The rental income did not come to Home REIT from housing benefit payments. Home REIT did not grant tenancies to individuals on benefits, and if it had done this the benefits would usually have been paid to the claimants who would then have remitted their rents to Home REIT – or at least one hopes they might have done (many private landlords would tell you that this is not a reliable source of income). What the REIT did was grant leases (actually the same thing as a tenancy) to third parties, interposed between the REIT and the occupiers who were in effect sub-tenants. These third parties were charities (in some cases unregistered), housing associations, and community interest companies. Anyone can set up a CIC, it costs a few hundred pounds and takes very little time. The REIT’s prospectus claimed that this made Home REIT’s income more secure than if it granted tenancies directly, but in fact this was a false claim and the arrangement was the achilles heel of the scheme because many of those third parties turned out to be very bad tenants indeed.

    The lessons from Home REIT extend beyond the particular line of business in which it was engaged and the point I want to make, as someone who has been in the property game for over 60 years in various roles, is that one of the absolutely key questions for any income-producing property investment is: Who are the tenants? In the old days of 25 year full repairing and insuring leases what every landlord wanted was an “undoubted covenant” – a tenant who would be willing and able to pay their rent in any conceivable circumstance for the full term of the lease. Nowadays landlords must set their sights lower, but it is still the case that in any property investment, including REITs, it is essential that one knows who the tenants are and has assessed their creditworthiness.

    By the way, two days ago the goverment published a paper which reminds us that the penalty for conviction following a prosecution for failing to prevent damp or mould in a home is a potentially unlimited fine set by the Magistrates’ Court or a financial penalty of up to £30,000 set by the local council. This paper says:’We are absolutely clear that it is totally unreasonable to blame damp and mould in the home on ‘lifestyle choices’, which means that it is never the tenant’s fault, always the landlord’s. From what I have seen of the Home REIT portfolio this and the requirement to achieve an EPC rating of “C” by 2028 (confirmed by Baroness Scott of Bybrook in the Lords last Wednesday) would have been crippling even if the structure of the business had been better.–2#legal-standards-on-damp-and-mould-in-rented-homes,Baroness%20Scott%20of%20Bybrook%20(Con),fuel%20poverty%20grant%20under%20review.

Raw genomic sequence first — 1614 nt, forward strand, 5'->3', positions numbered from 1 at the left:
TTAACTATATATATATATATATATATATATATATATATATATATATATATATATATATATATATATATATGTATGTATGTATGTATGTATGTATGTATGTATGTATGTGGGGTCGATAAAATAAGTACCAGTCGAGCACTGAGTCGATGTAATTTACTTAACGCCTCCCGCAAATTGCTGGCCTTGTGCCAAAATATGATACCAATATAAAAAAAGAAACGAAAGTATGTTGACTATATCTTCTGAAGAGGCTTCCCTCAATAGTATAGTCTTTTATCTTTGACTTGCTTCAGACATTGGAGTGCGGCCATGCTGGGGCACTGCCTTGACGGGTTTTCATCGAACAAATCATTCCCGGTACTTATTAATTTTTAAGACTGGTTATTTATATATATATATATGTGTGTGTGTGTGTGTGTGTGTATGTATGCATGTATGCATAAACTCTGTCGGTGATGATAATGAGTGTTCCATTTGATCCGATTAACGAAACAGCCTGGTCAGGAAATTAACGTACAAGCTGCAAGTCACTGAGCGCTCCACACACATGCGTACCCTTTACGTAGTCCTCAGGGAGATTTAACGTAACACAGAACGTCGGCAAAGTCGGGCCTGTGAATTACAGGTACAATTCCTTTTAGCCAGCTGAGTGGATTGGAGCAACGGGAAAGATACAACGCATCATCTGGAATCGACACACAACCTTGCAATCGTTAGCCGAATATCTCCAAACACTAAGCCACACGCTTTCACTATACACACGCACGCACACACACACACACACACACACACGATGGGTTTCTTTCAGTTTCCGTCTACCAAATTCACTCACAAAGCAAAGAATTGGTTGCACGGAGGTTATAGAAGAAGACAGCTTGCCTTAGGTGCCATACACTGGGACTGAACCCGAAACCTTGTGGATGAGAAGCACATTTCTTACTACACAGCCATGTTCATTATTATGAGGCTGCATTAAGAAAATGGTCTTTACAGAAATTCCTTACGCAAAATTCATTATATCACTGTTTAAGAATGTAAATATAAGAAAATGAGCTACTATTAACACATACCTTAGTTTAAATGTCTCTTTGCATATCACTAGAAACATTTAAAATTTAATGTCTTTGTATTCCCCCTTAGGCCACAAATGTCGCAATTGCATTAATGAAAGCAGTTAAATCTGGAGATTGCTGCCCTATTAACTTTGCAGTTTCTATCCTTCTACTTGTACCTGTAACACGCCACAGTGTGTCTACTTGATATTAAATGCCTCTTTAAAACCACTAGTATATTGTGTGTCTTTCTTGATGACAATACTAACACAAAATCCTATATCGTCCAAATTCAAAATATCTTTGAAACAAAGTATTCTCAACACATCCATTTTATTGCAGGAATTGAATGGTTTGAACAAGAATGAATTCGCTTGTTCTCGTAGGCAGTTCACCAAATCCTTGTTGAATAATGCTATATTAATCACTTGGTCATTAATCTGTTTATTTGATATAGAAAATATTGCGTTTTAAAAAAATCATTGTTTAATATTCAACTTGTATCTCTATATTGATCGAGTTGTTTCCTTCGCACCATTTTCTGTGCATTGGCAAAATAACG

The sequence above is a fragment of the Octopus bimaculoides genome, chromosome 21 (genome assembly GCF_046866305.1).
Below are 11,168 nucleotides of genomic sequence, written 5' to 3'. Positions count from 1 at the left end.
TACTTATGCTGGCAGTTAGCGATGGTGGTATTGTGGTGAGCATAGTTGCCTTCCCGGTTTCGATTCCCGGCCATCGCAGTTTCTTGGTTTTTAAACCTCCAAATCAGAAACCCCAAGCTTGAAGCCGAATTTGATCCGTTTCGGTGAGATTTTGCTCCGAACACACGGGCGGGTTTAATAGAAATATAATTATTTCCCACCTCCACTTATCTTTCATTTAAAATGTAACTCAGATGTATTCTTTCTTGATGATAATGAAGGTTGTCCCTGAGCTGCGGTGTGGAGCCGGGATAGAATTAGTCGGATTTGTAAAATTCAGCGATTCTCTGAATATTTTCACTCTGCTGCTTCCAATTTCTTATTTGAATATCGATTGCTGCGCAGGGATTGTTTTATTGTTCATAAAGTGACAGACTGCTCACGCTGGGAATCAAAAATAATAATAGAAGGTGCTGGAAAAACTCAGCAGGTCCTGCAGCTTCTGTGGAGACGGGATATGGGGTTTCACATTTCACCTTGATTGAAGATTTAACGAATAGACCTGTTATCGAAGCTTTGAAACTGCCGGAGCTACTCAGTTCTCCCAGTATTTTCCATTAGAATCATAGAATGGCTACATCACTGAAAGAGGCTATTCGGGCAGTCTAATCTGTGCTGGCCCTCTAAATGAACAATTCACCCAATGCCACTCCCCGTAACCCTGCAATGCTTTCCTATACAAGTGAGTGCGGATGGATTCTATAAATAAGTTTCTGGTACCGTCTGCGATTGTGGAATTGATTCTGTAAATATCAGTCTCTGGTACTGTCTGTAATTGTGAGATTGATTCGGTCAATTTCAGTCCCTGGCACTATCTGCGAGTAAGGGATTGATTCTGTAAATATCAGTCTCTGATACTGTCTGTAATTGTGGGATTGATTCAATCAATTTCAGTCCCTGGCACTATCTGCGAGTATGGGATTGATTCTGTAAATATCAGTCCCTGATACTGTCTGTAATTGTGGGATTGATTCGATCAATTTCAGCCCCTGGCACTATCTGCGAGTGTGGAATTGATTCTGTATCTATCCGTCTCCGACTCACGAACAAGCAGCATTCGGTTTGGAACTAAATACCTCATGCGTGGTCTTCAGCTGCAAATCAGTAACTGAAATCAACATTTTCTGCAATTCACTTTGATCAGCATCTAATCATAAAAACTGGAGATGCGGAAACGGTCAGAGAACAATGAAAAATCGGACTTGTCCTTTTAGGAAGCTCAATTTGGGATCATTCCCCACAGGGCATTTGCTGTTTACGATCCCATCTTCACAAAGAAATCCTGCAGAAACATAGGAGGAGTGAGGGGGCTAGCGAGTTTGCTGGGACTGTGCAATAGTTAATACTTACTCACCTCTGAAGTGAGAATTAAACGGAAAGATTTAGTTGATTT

• Mark Bentley says:

      Thanks Michael,

      Interesting input.

      My statement regarding income derived from housing benefit payments was based on this statement in Home REIT’s prospectus:

      The Issue is being made in order to provide investors with the opportunity to invest in a diversified
      portfolio of homeless accommodation assets, let or pre-let to registered charities, housing
      associations, community interest companies and other regulated organisations that receive housing
      benefit or comparable funding from local or central government, on very long-term and index-linked
      leases exclusively dedicated to tackling homelessness in the UK.

      I did not intend to imply that Home REIT received or expected to receive housing benefit payments directly.

      Shareholders had no realistic way of assessing the quality of the covenants, or the refurbishment status of the properties associated with the acquired property portfolios – and the board clearly failed to do so, until after deficiencies came to public light. This is the nub of the point I tried to make in my article: shareholders require boards of such trusts to do much more due diligence than is required of boards of “vanilla” trusts. The covenants were supposed to be sound and the properties were supposed to have already been refurbished to a high standard (where necessary) on acquisition. Clearly this was not the case.

      One of the reasons that I found the short report hard to take at face value, initially, was that I found it hard to believe that none of: the board, the auditors or the valuation agents had uncovered these blatant failings.

      Best, Mark